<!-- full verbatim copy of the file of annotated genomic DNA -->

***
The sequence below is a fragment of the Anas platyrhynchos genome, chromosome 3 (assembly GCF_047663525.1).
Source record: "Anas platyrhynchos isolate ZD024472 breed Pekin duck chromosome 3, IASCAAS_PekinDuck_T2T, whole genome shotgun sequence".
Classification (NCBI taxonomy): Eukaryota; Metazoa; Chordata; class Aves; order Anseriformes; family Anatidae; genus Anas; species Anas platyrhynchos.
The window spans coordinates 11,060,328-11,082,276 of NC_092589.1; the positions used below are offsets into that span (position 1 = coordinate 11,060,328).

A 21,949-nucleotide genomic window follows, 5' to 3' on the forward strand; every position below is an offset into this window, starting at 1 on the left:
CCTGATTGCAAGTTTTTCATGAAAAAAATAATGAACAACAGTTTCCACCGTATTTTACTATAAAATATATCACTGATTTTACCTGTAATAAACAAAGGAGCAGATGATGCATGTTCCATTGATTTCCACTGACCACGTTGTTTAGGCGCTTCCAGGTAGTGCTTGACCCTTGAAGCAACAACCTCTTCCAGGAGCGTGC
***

The sequence below is a fragment of the Anas platyrhynchos genome, chromosome 3 (assembly GCF_047663525.1).
Source record: "Anas platyrhynchos isolate ZD024472 breed Pekin duck chromosome 3, IASCAAS_PekinDuck_T2T, whole genome shotgun sequence".
Classification (NCBI taxonomy): Eukaryota; Metazoa; Chordata; class Aves; order Anseriformes; family Anatidae; genus Anas; species Anas platyrhynchos.
The window spans coordinates 11,060,328-11,082,276 of NC_092589.1; the positions used below are offsets into that span (position 1 = coordinate 11,060,328).

A 21,949-nucleotide genomic window follows, 5' to 3' on the forward strand; every position below is an offset into this window, starting at 1 on the left:
CCTGATTGCAAGTTTTTCATGAAAAAAATAATGAACAACAGTTTCCACCGTATTTTACTATAAAATATATCACTGATTTTACCTGTAATAAACAAAGGAGCAGATGATGCATGTTCCATTGATTTCCACTGACCACGTTGTTTAGGCGCTTCCAGGTAGTGCTTGACCCTTGAAGCAACAACCTCTTCCAGGAGCGTGC